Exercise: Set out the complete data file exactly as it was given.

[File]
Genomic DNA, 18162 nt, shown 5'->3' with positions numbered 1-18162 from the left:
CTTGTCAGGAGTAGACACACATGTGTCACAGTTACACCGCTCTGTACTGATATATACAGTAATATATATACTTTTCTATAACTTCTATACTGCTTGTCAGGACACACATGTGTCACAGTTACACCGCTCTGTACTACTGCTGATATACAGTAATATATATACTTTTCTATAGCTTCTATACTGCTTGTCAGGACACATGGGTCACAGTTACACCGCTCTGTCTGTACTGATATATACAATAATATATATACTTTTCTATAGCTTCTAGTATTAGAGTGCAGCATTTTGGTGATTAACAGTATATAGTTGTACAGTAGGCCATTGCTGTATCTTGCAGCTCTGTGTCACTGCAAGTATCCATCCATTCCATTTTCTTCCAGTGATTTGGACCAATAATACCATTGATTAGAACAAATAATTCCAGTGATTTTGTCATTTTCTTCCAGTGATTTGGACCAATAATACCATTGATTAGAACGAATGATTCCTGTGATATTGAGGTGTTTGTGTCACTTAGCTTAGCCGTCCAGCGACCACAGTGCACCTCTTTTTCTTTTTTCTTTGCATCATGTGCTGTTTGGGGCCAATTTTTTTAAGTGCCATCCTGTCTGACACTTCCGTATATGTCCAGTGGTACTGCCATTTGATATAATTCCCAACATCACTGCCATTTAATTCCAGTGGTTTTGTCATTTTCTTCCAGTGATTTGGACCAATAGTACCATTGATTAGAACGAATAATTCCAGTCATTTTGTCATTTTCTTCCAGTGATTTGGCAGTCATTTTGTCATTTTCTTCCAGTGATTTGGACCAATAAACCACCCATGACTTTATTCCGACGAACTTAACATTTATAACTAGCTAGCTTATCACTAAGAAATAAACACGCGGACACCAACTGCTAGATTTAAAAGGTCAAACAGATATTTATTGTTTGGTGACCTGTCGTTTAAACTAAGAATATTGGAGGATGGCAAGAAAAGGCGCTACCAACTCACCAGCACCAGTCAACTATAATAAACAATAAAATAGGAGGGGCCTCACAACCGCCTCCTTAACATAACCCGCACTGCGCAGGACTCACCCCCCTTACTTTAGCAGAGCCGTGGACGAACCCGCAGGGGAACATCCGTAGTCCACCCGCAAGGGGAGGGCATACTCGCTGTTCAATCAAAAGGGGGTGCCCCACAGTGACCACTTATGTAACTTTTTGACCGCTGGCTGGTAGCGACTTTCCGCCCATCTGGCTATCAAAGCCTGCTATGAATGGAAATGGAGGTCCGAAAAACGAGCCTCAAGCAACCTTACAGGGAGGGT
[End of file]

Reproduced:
Genomic DNA, 18162 nt, shown 5'->3' with positions numbered 1-18162 from the left:
CTTGTCAGGAGTAGACACACATGTGTCACAGTTACACCGCTCTGTACTGATATATACAGTAATATATATACTTTTCTATAACTTCTATACTGCTTGTCAGGACACACATGTGTCACAGTTACACCGCTCTGTACTACTGCTGATATACAGTAATATATATACTTTTCTATAGCTTCTATACTGCTTGTCAGGACACATGGGTCACAGTTACACCGCTCTGTCTGTACTGATATATACAATAATATATATACTTTTCTATAGCTTCTAGTATTAGAGTGCAGCATTTTGGTGATTAACAGTATATAGTTGTACAGTAGGCCATTGCTGTATCTTGCAGCTCTGTGTCACTGCAAGTATCCATCCATTCCATTTTCTTCCAGTGATTTGGACCAATAATACCATTGATTAGAACAAATAATTCCAGTGATTTTGTCATTTTCTTCCAGTGATTTGGACCAATAATACCATTGATTAGAACGAATGATTCCTGTGATATTGAGGTGTTTGTGTCACTTAGCTTAGCCGTCCAGCGACCACAGTGCACCTCTTTTTCTTTTTTCTTTGCATCATGTGCTGTTTGGGGCCAATTTTTTTAAGTGCCATCCTGTCTGACACTTCCGTATATGTCCAGTGGTACTGCCATTTGATATAATTCCCAACATCACTGCCATTTAATTCCAGTGGTTTTGTCATTTTCTTCCAGTGATTTGGACCAATAGTACCATTGATTAGAACGAATAATTCCAGTCATTTTGTCATTTTCTTCCAGTGATTTGGCAGTCATTTTGTCATTTTCTTCCAGTGATTTGGACCAATAAACCACCCATGACTTTATTCCGACGAACTTAACATTTATAACTAGCTAGCTTATCACTAAGAAATAAACACGCGGACACCAACTGCTAGATTTAAAAGGTCAAACAGATATTTATTGTTTGGTGACCTGTCGTTTAAACTAAGAATATTGGAGGATGGCAAGAAAAGGCGCTACCAACTCACCAGCACCAGTCAACTATAATAAACAATAAAATAGGAGGGGCCTCACAACCGCCTCCTTAACATAACCCGCACTGCGCAGGACTCACCCCCCTTACTTTAGCAGAGCCGTGGACGAACCCGCAGGGGAACATCCGTAGTCCACCCGCAAGGGGAGGGCATACTCGCTGTTCAATCAAAAGGGGGTGCCCCACAGTGACCACTTATGTAACTTTTTGACCGCTGGCTGGTAGCGACTTTCCGCCCATCTGGCTATCAAAGCCTGCTATGAATGGAAATGGAGGTCCGAAAAACGAGCCTCAAGCAACCTTACAGGGAGGGT